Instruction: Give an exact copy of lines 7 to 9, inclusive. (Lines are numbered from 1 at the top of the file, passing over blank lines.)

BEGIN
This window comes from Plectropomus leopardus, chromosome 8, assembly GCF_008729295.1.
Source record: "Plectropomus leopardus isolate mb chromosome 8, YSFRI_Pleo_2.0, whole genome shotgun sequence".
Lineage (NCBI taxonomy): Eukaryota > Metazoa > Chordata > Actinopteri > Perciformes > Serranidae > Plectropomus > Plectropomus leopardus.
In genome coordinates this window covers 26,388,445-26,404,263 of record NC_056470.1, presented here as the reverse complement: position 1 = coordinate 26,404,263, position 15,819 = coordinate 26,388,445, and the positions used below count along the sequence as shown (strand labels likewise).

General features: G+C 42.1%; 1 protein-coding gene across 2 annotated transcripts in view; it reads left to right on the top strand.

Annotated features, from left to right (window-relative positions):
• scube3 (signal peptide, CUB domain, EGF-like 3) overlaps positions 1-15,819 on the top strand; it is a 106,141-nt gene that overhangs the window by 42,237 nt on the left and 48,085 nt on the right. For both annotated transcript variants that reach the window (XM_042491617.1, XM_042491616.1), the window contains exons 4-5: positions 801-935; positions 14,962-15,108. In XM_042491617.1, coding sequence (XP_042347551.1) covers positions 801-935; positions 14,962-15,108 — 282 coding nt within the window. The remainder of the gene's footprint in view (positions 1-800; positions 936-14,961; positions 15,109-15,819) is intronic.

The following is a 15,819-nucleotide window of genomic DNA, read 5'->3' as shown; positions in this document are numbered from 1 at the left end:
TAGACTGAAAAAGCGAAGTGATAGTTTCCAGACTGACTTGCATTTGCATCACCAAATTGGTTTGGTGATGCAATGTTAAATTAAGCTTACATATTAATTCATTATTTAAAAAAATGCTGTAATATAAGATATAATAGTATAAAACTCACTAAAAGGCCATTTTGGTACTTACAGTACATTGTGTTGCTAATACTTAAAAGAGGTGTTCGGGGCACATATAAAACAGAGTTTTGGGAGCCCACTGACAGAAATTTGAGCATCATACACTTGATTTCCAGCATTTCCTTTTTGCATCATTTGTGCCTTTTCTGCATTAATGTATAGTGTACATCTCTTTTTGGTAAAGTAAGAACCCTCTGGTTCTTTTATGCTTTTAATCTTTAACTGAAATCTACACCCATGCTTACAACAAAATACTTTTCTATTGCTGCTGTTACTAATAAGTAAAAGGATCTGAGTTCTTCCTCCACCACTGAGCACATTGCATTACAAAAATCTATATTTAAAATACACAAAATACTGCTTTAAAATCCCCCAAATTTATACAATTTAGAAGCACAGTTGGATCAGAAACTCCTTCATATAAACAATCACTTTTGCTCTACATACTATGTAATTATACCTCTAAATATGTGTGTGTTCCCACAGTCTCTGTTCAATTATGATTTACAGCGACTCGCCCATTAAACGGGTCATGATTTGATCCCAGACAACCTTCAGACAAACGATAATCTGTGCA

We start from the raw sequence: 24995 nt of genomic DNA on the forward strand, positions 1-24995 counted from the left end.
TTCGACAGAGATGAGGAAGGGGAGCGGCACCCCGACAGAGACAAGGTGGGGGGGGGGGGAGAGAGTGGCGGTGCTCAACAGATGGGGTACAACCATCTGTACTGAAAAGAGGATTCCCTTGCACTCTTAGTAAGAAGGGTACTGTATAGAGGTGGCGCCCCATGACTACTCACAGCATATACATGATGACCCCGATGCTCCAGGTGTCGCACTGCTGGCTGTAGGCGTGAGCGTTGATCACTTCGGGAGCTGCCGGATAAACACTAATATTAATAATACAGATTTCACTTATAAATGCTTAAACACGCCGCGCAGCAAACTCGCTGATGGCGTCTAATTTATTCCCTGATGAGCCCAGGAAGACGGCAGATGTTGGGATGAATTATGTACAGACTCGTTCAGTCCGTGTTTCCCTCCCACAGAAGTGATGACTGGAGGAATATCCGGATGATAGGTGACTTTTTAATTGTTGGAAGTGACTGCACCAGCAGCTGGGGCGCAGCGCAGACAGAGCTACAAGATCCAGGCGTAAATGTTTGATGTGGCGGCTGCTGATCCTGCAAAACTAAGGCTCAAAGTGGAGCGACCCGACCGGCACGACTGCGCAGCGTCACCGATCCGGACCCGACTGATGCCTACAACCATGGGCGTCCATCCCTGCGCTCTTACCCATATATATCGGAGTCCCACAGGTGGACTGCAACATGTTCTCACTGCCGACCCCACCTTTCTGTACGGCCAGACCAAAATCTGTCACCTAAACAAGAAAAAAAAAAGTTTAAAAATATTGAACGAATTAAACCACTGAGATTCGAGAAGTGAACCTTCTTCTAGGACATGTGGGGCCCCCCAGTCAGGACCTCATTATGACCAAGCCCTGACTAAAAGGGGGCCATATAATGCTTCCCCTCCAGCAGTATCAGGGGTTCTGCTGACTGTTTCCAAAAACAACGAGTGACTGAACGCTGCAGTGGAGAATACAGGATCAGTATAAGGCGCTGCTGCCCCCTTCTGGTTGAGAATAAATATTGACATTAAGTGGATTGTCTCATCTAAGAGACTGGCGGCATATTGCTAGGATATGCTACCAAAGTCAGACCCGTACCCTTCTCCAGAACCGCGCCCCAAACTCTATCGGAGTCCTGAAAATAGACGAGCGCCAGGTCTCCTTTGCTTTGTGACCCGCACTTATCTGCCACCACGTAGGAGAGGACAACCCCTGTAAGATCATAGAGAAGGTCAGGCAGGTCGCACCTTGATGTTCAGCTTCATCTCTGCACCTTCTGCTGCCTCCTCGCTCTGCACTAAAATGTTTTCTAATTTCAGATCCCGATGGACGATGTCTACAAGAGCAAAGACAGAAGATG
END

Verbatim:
• scube3 (signal peptide, CUB domain, EGF-like 3) overlaps positions 1-15,819 on the top strand; it is a 106,141-nt gene that overhangs the window by 42,237 nt on the left and 48,085 nt on the right. For both annotated transcript variants that reach the window (XM_042491617.1, XM_042491616.1), the window contains exons 4-5: positions 801-935; positions 14,962-15,108. In XM_042491617.1, coding sequence (XP_042347551.1) covers positions 801-935; positions 14,962-15,108 — 282 coding nt within the window. The remainder of the gene's footprint in view (positions 1-800; positions 936-14,961; positions 15,109-15,819) is intronic.

The following is a 15,819-nucleotide window of genomic DNA, read 5'->3' as shown; positions in this document are numbered from 1 at the left end:
TAGACTGAAAAAGCGAAGTGATAGTTTCCAGACTGACTTGCATTTGCATCACCAAATTGGTTTGGTGATGCAATGTTAAATTAAGCTTACATATTAATTCATTATTTAAAAAAATGCTGTAATATAAGATATAATAGTATAAAACTCACTAAAAGGCCATTTTGGTACTTACAGTACATTGTGTTGCTAATACTTAAAAGAGGTGTTCGGGGCACATATAAAACAGAGTTTTGGGAGCCCACTGACAGAAATTTGAGCATCATACACTTGATTTCCAGCATTTCCTTTTTGCATCATTTGTGCCTTTTCTGCATTAATGTATAGTGTACATCTCTTTTTGGTAAAGTAAGAACCCTCTGGTTCTTTTATGCTTTTAATCTTTAACTGAAATCTACACCCATGCTTACAACAAAATACTTTTCTATTGCTGCTGTTACTAATAAGTAAAAGGATCTGAGTTCTTCCTCCACCACTGAGCACATTGCATTACAAAAATCTATATTTAAAATACACAAAATACTGCTTTAAAATCCCCCAAATTTATACAATTTAGAAGCACAGTTGGATCAGAAACTCCTTCATATAAACAATCACTTTTGCTCTACATACTATGTAATTATACCTCTAAATATGTGTGTGTTCCCACAGTCTCTGTTCAATTATGATTTACAGCGACTCGCCCATTAAACGGGTCATGATTTGATCCCAGACAACCTTCAGACAAACGATAATCTGTGCA